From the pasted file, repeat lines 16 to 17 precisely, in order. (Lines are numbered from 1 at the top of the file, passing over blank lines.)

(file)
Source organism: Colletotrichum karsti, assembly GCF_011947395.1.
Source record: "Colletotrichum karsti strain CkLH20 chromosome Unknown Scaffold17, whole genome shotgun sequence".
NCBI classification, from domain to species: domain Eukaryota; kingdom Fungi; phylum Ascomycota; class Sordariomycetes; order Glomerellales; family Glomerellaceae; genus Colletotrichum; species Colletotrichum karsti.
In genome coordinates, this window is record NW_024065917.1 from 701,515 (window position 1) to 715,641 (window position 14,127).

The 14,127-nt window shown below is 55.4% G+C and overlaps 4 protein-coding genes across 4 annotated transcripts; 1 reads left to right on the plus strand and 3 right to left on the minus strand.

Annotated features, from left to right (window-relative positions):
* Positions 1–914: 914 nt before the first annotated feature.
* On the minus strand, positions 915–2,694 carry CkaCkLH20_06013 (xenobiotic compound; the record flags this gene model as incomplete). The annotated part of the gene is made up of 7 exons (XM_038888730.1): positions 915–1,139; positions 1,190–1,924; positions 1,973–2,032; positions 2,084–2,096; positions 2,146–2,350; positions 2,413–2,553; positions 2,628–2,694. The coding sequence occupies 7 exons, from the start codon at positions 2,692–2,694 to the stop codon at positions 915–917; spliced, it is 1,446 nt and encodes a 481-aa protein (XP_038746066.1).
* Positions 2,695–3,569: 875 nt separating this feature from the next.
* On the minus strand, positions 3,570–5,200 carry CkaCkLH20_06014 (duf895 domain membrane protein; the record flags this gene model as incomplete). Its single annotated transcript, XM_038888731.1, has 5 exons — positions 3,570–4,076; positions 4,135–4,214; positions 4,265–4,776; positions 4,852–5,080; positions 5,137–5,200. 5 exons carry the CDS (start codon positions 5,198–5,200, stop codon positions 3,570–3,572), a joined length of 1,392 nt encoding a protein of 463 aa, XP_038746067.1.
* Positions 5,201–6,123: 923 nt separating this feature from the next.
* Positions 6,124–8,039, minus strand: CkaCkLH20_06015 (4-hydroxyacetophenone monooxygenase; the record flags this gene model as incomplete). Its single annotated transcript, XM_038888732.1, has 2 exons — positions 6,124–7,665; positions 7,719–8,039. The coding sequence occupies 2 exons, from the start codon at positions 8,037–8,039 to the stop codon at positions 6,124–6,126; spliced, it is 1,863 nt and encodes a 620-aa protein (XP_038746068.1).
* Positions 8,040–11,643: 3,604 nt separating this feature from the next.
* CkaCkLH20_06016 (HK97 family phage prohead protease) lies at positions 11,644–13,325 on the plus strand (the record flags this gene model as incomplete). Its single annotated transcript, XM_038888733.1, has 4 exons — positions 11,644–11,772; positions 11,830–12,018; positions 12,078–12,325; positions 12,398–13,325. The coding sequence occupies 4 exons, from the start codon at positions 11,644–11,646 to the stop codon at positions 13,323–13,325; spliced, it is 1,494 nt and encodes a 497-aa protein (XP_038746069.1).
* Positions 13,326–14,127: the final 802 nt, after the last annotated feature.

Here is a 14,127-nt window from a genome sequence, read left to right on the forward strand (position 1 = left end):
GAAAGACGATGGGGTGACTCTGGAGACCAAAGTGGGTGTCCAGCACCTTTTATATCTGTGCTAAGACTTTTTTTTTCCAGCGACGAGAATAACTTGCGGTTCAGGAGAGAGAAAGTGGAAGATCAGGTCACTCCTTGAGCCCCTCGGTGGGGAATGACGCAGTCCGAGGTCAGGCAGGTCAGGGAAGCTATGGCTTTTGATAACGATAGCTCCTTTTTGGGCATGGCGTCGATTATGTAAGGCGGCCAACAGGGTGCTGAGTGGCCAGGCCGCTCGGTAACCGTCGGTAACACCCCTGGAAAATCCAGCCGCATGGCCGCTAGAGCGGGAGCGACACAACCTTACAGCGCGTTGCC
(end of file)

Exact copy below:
Here is a 14,127-nt window from a genome sequence, read left to right on the forward strand (position 1 = left end):
GAAAGACGATGGGGTGACTCTGGAGACCAAAGTGGGTGTCCAGCACCTTTTATATCTGTGCTAAGACTTTTTTTTTCCAGCGACGAGAATAACTTGCGGTTCAGGAGAGAGAAAGTGGAAGATCAGGTCACTCCTTGAGCCCCTCGGTGGGGAATGACGCAGTCCGAGGTCAGGCAGGTCAGGGAAGCTATGGCTTTTGATAACGATAGCTCCTTTTTGGGCATGGCGTCGATTATGTAAGGCGGCCAACAGGGTGCTGAGTGGCCAGGCCGCTCGGTAACCGTCGGTAACACCCCTGGAAAATCCAGCCGCATGGCCGCTAGAGCGGGAGCGACACAACCTTACAGCGCGTTGCC